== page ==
County planning commissioners across the state, including here in northeast Indiana, have grown concerned in recent weeks over a state bill centered on solar and wind energy regulations.
The bill in question is H.B. 1381, which passed the Indiana House by a vote of 58-to-38 in mid-February. H.B. 1381 establishes statewide standards for commercial wind and solar energy projects. Local permit authorities, such as a planning commission, would not be able to impose more stringent restrictions that are listed in the bill.
Last Friday, the Allen County Board of Commissioners approved a resolution opposing the House bill, saying, “decisions regarding wind and solar development are best made by the citizens living in the community, rather than by the wind and solar industry or State officials who live outside the community.”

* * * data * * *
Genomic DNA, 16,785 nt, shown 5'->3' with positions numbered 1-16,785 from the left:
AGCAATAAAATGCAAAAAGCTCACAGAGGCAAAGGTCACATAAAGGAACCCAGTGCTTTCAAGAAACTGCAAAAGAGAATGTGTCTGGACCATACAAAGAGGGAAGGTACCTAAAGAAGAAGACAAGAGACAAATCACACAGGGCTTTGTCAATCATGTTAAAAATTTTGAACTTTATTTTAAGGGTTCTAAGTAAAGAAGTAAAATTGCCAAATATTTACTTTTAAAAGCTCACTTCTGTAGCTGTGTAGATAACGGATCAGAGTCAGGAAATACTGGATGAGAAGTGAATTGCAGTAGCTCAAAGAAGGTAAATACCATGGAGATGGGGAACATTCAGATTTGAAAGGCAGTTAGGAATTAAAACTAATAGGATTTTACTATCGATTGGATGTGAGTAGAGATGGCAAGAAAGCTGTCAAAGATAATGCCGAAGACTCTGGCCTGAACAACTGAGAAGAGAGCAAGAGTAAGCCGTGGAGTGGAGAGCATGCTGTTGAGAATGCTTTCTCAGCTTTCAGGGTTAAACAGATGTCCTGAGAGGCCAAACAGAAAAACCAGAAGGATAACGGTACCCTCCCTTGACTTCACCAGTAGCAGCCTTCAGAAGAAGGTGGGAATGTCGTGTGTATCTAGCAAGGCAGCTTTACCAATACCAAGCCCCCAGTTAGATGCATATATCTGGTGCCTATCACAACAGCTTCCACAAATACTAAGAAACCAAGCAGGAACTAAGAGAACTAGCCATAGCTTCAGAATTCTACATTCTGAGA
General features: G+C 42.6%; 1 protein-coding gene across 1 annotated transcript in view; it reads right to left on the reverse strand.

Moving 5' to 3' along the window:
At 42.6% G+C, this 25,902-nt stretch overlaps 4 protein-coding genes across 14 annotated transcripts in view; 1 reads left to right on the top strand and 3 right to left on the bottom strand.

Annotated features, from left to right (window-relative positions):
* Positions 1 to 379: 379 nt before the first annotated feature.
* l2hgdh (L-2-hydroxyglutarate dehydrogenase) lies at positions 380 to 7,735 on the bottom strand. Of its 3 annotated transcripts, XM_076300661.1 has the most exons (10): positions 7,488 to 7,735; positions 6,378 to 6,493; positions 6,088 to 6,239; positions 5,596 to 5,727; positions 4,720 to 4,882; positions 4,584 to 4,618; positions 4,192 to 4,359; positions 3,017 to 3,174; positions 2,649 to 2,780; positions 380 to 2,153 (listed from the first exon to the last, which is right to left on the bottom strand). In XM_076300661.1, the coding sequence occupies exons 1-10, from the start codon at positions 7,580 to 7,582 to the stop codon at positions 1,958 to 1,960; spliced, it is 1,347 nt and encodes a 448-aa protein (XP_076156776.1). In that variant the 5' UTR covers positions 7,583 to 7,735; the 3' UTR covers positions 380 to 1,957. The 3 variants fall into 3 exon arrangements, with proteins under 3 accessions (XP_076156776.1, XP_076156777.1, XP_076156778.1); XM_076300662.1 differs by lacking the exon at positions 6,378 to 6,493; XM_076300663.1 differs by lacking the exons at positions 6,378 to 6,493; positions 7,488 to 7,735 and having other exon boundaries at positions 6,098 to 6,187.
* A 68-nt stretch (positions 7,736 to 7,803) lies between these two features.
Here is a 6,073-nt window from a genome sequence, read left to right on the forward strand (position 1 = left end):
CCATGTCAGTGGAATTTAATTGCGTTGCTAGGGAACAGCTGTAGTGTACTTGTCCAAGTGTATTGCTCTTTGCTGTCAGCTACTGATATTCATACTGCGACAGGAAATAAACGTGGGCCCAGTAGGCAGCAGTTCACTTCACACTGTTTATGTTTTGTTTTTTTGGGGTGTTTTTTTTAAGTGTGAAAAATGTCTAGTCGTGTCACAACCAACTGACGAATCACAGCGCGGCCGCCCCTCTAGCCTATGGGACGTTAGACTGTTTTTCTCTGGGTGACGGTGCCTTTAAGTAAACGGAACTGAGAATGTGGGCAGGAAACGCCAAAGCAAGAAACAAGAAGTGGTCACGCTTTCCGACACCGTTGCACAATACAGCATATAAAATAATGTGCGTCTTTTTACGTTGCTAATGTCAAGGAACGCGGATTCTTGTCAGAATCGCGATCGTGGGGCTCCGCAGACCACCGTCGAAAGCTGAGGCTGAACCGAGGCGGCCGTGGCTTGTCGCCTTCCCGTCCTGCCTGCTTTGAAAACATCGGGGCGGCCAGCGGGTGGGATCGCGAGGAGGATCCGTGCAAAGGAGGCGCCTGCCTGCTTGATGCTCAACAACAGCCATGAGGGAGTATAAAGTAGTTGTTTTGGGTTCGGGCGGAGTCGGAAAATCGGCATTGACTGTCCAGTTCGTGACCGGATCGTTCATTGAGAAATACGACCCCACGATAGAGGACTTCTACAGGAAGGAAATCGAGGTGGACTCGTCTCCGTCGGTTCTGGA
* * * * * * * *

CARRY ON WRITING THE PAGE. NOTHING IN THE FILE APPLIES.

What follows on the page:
County commissioners in Kosciusko and Wells Counties have voiced similar concerns. In a Facebook post, the Wells County Area Plan Commission wrote that the county’s current ordinances on commercial wind development and solar energy could be removed less restrictive measures outlined in H.B. 1381. New Haven Mayor Steve McMichael also shared his opposition to the bill on Facebook.
“County and municipal government should be allowed to make local land planning decisions, not the statehouse,” McMichael wrote.
Eric Hesher from Avilla-based Renewable Energy Systems is one of multiple companies that work in the renewable energy industry that would be impacted by this bill. Hesher believes there needs to be some balance between what is determined at the state and county levels.
“Statewide standards for commercial wind and solar projects can be beneficial for the long-term growth of renewables in Indiana,” Hesher said.
However, Hesher added that needs to be balanced by the unique circumstances that each county encounters.
“There’s some counties that haven’t spent time with developing a lot of policies,” Hesher said. “In the end I think counties need to be able to determine what’s the final say in their own communities.”
H.B. 1381 is currently being reviewed by the Indiana Senate. If passed, the bill will head to Gov. Eric Holcomb’s desk to be signed into law.
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